There are many fantastic materials used in the manufacture of jewelry today, but for the purposes of this article, I will concentrate on the big three: gold, silver, and platinum. In subsequent posts, we will discuss newer materials used in contemporary designs.
The Three Most Popular Metals in Jewelry; A Brief History
If we think about the precious metals (aka noble metals) used in jewelry today, they are really not that different from 4,000 B.C., when personal adornment with gold first began. And we’ve all seen pictures and studied ancient Egypt in school. The Pharaohs were draped in gold chains, drank from solid gold goblets, and wore chest plates of gleaming gold. Their gold jewelry and household items were so cherished that they were buried along with them in their tombs to use in the next life.
Silver too was also used for household items and objects of adornment. Beautiful high polished silver tea services and silver-handled hairbrushes, combs and mirrors were/are objects used by the elite upper classes. Although the craftsmanship and beauty of these items are unquestionable, there is little or no demand for them today. Everyone is familiar with the phrase, “born with a silver spoon in his (or her) mouth.” The phrase connotes wealth and privilege. Silver jewelry is considered a staple today and highly desirable by young people looking to start their jewelry wardrobes with a high-quality, beautiful precious metal; due to its inherent beauty and reasonable price points it is accessible to almost everyone.
The third most frequently used precious metal used in fine jewelry is platinum. But its use in the manufacturing of jewelry is relatively recent due to the fact that up until the late 1800s there was no torch that burned hot enough to melt platinum. The melting temperature is 1772 degrees Celsius (3215 degrees Fahrenheit.) But because of its strength and density, it can be crafted into delicate lattice designs. Its use was limited during War II, as platinum was needed for the war effort. This in turn led to the invention of white gold.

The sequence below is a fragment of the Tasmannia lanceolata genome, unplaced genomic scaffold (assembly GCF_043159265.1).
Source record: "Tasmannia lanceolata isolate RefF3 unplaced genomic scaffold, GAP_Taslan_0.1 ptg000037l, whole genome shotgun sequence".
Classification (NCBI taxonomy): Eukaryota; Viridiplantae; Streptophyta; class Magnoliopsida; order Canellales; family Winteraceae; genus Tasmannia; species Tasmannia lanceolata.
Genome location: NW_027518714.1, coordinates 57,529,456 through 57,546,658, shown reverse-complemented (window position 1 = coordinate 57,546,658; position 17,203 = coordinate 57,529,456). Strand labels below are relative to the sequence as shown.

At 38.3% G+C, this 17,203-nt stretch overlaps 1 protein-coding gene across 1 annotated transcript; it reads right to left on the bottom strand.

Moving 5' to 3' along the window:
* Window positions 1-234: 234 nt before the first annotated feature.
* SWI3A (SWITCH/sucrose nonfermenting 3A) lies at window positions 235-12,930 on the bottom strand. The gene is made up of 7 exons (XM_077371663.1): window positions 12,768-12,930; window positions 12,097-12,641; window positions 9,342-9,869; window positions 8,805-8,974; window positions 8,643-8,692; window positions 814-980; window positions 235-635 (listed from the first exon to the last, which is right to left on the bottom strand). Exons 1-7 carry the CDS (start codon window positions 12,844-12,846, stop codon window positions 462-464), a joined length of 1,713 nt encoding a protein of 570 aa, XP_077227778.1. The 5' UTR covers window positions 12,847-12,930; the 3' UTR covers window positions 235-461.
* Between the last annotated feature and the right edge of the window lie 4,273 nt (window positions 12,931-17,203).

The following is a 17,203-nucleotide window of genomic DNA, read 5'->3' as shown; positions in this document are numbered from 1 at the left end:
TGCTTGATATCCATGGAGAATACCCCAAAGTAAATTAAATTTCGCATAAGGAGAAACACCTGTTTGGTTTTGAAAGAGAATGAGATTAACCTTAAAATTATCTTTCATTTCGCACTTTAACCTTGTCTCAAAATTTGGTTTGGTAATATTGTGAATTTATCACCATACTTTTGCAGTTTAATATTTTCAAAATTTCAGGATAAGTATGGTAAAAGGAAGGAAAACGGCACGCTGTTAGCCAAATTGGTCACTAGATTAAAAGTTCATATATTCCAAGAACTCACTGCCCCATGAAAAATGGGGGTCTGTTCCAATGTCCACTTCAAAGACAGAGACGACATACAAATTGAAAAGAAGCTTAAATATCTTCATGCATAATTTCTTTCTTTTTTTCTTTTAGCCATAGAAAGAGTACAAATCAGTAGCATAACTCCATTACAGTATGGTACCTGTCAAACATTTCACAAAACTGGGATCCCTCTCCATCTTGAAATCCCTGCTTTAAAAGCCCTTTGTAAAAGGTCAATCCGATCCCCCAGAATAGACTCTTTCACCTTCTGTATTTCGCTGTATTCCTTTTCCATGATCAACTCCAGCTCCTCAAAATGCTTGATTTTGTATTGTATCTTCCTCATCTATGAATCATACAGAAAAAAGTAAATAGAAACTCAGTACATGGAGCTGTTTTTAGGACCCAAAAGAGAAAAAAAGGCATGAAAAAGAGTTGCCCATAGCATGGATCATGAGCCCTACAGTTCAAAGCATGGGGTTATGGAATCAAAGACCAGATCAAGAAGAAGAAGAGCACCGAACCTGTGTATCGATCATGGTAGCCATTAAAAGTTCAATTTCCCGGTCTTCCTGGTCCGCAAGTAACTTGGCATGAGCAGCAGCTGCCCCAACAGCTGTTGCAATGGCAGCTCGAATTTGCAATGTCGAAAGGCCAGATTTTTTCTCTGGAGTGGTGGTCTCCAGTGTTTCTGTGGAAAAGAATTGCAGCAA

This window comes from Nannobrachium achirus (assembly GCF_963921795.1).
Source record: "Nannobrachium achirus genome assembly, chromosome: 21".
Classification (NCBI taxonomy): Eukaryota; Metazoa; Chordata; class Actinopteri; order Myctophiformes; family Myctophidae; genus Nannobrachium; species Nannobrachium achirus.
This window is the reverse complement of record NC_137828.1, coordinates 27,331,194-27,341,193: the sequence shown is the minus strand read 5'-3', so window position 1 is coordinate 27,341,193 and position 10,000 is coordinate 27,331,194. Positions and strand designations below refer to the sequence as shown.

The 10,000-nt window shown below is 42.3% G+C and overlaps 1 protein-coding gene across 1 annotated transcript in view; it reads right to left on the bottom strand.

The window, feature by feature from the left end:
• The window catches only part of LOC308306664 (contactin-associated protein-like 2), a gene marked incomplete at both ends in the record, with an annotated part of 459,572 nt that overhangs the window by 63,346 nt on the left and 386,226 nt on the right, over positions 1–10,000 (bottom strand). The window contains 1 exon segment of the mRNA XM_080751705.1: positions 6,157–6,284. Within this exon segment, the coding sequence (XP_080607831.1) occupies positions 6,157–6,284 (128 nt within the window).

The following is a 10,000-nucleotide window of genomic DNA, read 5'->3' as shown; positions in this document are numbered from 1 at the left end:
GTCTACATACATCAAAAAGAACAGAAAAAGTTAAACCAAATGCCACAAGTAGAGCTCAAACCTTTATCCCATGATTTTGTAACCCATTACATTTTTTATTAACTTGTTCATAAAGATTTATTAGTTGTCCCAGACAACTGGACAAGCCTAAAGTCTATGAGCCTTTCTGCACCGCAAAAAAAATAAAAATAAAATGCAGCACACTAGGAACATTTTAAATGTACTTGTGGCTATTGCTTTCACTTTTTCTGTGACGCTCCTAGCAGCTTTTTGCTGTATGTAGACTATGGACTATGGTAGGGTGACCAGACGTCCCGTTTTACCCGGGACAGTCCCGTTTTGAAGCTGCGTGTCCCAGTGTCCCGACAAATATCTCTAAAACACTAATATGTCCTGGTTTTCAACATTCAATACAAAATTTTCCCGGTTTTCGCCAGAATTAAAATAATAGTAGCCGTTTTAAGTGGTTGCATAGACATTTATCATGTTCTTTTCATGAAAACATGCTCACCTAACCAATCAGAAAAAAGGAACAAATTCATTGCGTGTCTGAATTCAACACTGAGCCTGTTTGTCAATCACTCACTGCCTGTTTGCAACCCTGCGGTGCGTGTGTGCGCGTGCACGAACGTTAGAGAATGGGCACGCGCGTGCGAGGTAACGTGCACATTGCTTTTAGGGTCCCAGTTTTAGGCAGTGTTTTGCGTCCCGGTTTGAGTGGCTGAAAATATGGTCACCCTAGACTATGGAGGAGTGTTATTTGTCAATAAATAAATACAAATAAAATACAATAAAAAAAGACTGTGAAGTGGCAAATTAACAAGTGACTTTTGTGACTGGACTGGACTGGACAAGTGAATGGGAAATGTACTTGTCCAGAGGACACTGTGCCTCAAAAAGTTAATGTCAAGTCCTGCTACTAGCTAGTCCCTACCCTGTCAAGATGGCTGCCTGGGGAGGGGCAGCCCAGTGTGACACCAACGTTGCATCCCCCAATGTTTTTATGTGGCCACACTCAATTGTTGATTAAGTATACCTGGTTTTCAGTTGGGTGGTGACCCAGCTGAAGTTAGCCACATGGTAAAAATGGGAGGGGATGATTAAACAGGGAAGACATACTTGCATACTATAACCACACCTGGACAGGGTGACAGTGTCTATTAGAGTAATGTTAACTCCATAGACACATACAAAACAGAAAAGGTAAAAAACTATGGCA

Precious Metals And Their Alloys
First, what is a precious metal alloy? and why wouldn’t 100% pure metals be used?
When mined from the earth, precious metals are separated from surrounding materials and are in their raw, or pure state. In order to craft jewelry or objects and be described as precious, they must be workable, in other words, malleable (ability to be hammered or pressed permanently out of shape without breaking or cracking) and ductile (ability to be drawn out into thin wire.) So how is this achieved? Precious metals are alloyed (mixed) with base metals.
The purpose of alloying
precious metals is to create a new metal with beneficial properties that no pure metal has on its own. For example, alloying will increase a metal’s hardness and make it more durable. “Karat” refers to the actual percentage of pure gold a piece contains, as compared to its alloying metals.
Gold: Of the three, gold is the most complicated of the metal alloys and can be confusing.
- Pure gold is described as 1000/1000, parts this is 24 karat. In its purest form gold is quite soft. It is used to make beautiful gold coins (mixed with other elements for strength) and gold bars. Bullion is a term is used to describe metals of very high purity. In countries such as India, 24 and 22 karat gold is used in the finest jewelry pieces, enough gold must be used so that they do not bend and offer adequate durability. Bullion and coins are stamped 999.9 and 24k jewelry. Stamped: 24k or 999.9.
- Next, is 22 karat which is roughly 92% pure gold 920/1000. Stamped 22k or 920. 80 parts copper, silver, zinc or nickel.
- 18 karat, which means 750/1000 or 75% gold and 250 parts other metals such as nickel, copper, silver, nickel, zinc or a mixture of these. Stamped: 18k or 750.